The epidemiology of chalazia in US children has not been reported but it known to be a common presenting problem in pediatric eye clinics. Published data from New Delhi, India, showed 12% of 5,012 pediatric patients presenting to the clinic had blepharitis. Of these 615 patients, 18% had chalazia, making blepharitis and chalazia the most common presenting eye problem in the study population (4).
Currently Available Treatments
 In the survey reported by Lemp and Nichols, 69% of patients with blepharitis are prescribed warm compresses as first line intervention (3). Warm compresses are also the first line of therapy for treatment of chalazia, and are frequently recommended for patients with dry eye syndrome as an adjunct therapy to tear replenishment with artificial tears or treatment with pharmaceuticals.
 When warm compresses are typically prescribed for patients, physicians advise a regimen of using a face towel, soaked in warm tap water, placed over each eye for 5-20 minutes, to be performed 2-4 times daily for a period of 1-2 months. Therapy may be needed for months, years or indefinitely. Patients often report great difficulty with each step of this prescribed regimen. The face towels often lose heat over a period of 1-3 minutes, necessitating repeated re-warming with tap water. The eye must also he covered sometimes for 20 minutes, daring which time the patient often is unable to do other activities as he or she must hold the towel on the eye and re-warm it frequently. This must he done multiple times daily. Because of these limitations, compliance is frequently suboptimal. Many patients simply give up on treatment after a few short weeks, and subsequently fail to see long term benefits.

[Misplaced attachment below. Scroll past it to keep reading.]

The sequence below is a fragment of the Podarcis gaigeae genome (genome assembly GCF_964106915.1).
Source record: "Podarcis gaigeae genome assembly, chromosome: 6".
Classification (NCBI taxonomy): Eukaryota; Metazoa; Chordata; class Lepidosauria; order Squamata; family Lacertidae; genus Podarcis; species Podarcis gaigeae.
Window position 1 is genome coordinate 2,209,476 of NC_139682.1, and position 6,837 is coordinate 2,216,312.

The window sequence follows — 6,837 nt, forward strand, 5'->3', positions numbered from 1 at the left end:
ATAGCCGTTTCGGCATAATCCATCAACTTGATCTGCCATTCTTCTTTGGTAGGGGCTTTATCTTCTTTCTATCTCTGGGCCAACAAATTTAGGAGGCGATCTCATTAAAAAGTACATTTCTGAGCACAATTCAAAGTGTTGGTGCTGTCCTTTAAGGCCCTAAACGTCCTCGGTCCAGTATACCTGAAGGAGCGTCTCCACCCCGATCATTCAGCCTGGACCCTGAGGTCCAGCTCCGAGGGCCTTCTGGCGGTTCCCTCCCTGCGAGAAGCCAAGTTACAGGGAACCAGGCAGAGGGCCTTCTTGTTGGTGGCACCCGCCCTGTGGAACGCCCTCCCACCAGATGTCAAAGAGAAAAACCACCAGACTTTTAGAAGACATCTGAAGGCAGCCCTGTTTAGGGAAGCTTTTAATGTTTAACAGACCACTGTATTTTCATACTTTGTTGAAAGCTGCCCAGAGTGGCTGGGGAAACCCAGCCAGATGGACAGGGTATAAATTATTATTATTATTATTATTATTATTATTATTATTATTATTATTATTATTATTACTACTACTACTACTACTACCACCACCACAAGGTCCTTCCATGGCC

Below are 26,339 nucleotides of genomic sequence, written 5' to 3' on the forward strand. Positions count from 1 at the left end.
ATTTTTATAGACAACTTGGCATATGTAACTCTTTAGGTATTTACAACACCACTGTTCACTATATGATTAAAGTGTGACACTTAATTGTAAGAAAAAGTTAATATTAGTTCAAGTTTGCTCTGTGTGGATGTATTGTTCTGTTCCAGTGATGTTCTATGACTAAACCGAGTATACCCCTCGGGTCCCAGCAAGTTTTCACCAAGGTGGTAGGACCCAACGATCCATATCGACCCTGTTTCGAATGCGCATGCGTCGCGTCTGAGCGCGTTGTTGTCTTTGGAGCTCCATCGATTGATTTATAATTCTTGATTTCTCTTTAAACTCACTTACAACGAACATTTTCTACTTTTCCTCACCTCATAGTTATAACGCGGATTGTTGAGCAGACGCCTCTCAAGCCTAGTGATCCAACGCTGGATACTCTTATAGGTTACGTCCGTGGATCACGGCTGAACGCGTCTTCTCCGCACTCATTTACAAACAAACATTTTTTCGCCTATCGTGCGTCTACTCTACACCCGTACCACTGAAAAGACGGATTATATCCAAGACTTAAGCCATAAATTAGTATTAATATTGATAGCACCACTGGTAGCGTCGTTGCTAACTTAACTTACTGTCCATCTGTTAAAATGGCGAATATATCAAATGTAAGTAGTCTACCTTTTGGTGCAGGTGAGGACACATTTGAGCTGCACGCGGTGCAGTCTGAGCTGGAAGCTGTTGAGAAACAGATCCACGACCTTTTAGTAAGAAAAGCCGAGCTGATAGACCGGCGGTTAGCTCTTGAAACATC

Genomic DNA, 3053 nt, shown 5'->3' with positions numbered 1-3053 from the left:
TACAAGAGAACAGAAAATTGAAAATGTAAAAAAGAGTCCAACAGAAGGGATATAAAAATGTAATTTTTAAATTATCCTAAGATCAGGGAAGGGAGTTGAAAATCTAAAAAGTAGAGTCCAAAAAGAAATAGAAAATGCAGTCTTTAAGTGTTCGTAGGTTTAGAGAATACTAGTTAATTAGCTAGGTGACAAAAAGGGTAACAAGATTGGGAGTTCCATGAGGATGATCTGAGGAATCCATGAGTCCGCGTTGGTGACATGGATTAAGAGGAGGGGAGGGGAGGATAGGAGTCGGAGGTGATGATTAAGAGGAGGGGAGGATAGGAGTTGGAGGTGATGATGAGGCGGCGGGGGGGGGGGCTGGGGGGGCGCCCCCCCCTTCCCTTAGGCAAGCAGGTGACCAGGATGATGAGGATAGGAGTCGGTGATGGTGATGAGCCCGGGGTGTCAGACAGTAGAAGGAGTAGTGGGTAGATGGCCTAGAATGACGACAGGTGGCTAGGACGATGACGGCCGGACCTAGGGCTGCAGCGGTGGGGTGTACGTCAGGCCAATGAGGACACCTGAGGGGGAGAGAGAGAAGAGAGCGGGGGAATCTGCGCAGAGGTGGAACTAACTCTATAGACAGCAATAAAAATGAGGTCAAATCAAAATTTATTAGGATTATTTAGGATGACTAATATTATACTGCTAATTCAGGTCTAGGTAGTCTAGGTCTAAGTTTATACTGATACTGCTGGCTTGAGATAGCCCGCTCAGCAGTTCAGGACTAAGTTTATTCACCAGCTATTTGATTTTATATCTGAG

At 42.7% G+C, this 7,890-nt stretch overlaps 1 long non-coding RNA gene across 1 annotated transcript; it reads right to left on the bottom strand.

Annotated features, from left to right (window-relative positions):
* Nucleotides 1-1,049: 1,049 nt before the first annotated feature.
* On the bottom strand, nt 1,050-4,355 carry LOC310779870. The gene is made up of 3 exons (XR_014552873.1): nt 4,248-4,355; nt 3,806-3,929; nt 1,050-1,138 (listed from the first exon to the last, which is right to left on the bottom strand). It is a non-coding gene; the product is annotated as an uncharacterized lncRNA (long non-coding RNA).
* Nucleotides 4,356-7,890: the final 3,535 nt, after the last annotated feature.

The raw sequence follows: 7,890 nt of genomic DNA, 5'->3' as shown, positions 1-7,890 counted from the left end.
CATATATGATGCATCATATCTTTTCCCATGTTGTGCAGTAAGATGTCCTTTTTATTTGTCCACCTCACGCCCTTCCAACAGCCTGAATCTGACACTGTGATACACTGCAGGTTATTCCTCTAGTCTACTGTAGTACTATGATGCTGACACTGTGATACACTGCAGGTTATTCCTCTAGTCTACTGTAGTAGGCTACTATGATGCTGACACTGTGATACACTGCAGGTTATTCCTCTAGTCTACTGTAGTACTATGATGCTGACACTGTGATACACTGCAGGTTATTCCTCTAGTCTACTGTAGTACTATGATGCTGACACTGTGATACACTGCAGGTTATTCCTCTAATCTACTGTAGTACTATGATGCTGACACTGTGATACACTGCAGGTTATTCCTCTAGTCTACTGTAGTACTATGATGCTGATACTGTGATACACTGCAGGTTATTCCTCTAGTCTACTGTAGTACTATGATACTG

Aside from the typically prescribed face towel, other anecdotal means of doing warm compresses include using a warm tea bag, baked potato, commercially available cosmetic facial masks filled with herbs such as flaxseed or wheat husks that can must be microwaved prior to use. A novel device was patented in 2012 called Eye-Press. It utilizes a similar idea of a self-warming device (sodium acetate), but the heat lasts only 3-5 minutes, it must be held to the face by hand and must be boiled to be reused.